[secdir] Secdir review of draft-ietf-opsawg-capwap-hybridmac-06

Catherine Meadows <catherine.meadows@nrl.navy.mil> Mon, 01 December 2014 19:39 UTC

Return-Path: <catherine.meadows@nrl.navy.mil>
X-Original-To: secdir@ietfa.amsl.com
Delivered-To: secdir@ietfa.amsl.com
Received: from localhost (ietfa.amsl.com []) by ietfa.amsl.com (Postfix) with ESMTP id 5D8081A8A44; Mon, 1 Dec 2014 11:39:00 -0800 (PST)
X-Virus-Scanned: amavisd-new at amsl.com
X-Spam-Flag: NO
X-Spam-Score: -4.209
X-Spam-Status: No, score=-4.209 tagged_above=-999 required=5 tests=[BAYES_00=-1.9, HTML_MESSAGE=0.001, RCVD_IN_DNSWL_MED=-2.3, T_RP_MATCHES_RCVD=-0.01] autolearn=ham
Received: from mail.ietf.org ([]) by localhost (ietfa.amsl.com []) (amavisd-new, port 10024) with ESMTP id HiK5YkL3lnYt; Mon, 1 Dec 2014 11:38:57 -0800 (PST)
Received: from ccs.nrl.navy.mil (mx0.ccs.nrl.navy.mil []) (using TLSv1.2 with cipher ECDHE-RSA-AES256-SHA (256/256 bits)) (No client certificate requested) by ietfa.amsl.com (Postfix) with ESMTPS id 5E4591A89F9; Mon, 1 Dec 2014 11:37:40 -0800 (PST)
Received: from ashurbanipal.fw5540.net (fw5540.nrl.navy.mil []) by ccs.nrl.navy.mil (8.14.4/8.14.4) with ESMTP id sB1JbcjZ021017 (version=TLSv1/SSLv3 cipher=AES128-SHA bits=128 verify=NOT); Mon, 1 Dec 2014 14:37:38 -0500
From: Catherine Meadows <catherine.meadows@nrl.navy.mil>
Content-Type: multipart/alternative; boundary="Apple-Mail=_3D80B6AA-ACDE-473E-87FD-5F783E6E955B"
Date: Mon, 1 Dec 2014 14:37:38 -0500
Message-Id: <F9015C12-9822-4B22-85CE-467F7BF29A32@nrl.navy.mil>
To: iesg@ietf.org, secdir@ietf.org, draft-ietf-opsawg-capwap-hybridmac.all@tools.ietf.org
Mime-Version: 1.0 (Mac OS X Mail 7.3 \(1878.6\))
X-Mailer: Apple Mail (2.1878.6)
X-CCS-MailScanner: No viruses found.
X-CCS-MailScanner-Info: See: http://www.nrl.navy.mil/ccs/support/email
Archived-At: http://mailarchive.ietf.org/arch/msg/secdir/XijaeiL67PouNhVVYBu6dLtwnvM
Subject: [secdir] Secdir review of draft-ietf-opsawg-capwap-hybridmac-06
X-BeenThere: secdir@ietf.org
X-Mailman-Version: 2.1.15
Precedence: list
List-Id: Security Area Directorate <secdir.ietf.org>
List-Unsubscribe: <https://www.ietf.org/mailman/options/secdir>, <mailto:secdir-request@ietf.org?subject=unsubscribe>
List-Archive: <http://www.ietf.org/mail-archive/web/secdir/>
List-Post: <mailto:secdir@ietf.org>
List-Help: <mailto:secdir-request@ietf.org?subject=help>
List-Subscribe: <https://www.ietf.org/mailman/listinfo/secdir>, <mailto:secdir-request@ietf.org?subject=subscribe>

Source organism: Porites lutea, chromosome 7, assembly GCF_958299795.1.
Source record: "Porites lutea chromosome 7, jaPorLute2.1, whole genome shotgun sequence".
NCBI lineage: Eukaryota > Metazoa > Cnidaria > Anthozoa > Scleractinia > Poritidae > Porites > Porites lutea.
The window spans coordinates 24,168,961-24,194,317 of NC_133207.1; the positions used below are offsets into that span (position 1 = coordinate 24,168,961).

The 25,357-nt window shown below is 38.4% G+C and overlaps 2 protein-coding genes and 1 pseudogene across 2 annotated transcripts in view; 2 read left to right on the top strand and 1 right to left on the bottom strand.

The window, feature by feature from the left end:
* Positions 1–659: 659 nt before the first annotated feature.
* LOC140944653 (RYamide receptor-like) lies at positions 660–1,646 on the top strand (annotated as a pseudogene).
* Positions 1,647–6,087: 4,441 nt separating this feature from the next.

X-List-Received-Date: Mon, 01 Dec 2014 19:39:00 -0000

I have reviewed this document as part of the security directorate's 
ongoing effort to review all IETF documents being processed by the 
IESG.  These comments were written primarily for the benefit of the 
security area directors.  Document editors and WG chairs should treat 
these comments just like any other last call comments.

I believe that this document is ready, with minor issues in the Security Considerations Section. 

This ID concerns the correction of an ambiguity in the CAPWAP protocol.  That protocol supports two Medium Access Control (MAC) modes with respect to
two entities: a Wireless Transmission Point (WTP) and an Access Controller (AC).  In one of the modes, split mode, encryption functionality can be located at either
the WTP or the AC, but no clear way is given of having the AC inform the WTP of where the encryption functionality should be located.  This ID presents a means by which
the WTP informs the AC of the various MAC profiles it supports, and then the AC determines the appropriate profile and configures the WTP with the profile while configuring
the WLAN.

The Security Considerations Section says that this document does not introduce any new security risks compared to RFC5416, and that the security considerations
described in RFC5416 apply here as well.  I believe that a document that addresses the placement of encryption functionality should say something more, in particular
*why* it introduces no new security risks.  In the case of negotiation, the main security risk is that an attacker could interfere with the negotiation so that a less secure
alternative is chosen even when a more secure one is available.  In the security considerations section of RFC5416 it is noted that there is a possibility of a
replay attack if encryption resides at the WTP.  The risk is slight, and the only way of closing the security gap is expensive, so the authors of RFC5416 decide to let
the risk stand.  However, this presents a conceivable attack in which an attacker could cause an AC to believe that a WTP only supports   encryption functionality at the WTP,
and the AC would choose the less secure mode.  Although the risk this introduces is also slight, I believe that this should be mentioned. Also, would I be correct in assuming
that a WTP that supports encryption at the WTP but not at the AC is unlikely? If that is so, it might be possible to close the security gap by having the ATP reject advertisements (request
a retransmit?) that only support encryption at the WTP, and if so you should mention that too.  


The word “clearly” is repeated in line 7 of the abstract.  

Catherine Meadows
Naval Research Laboratory
Code 5543
4555 Overlook Ave., S.W.
Washington DC, 20375
phone: 202-767-3490
fax: 202-404-7942
email: catherine.meadows@nrl.navy.mil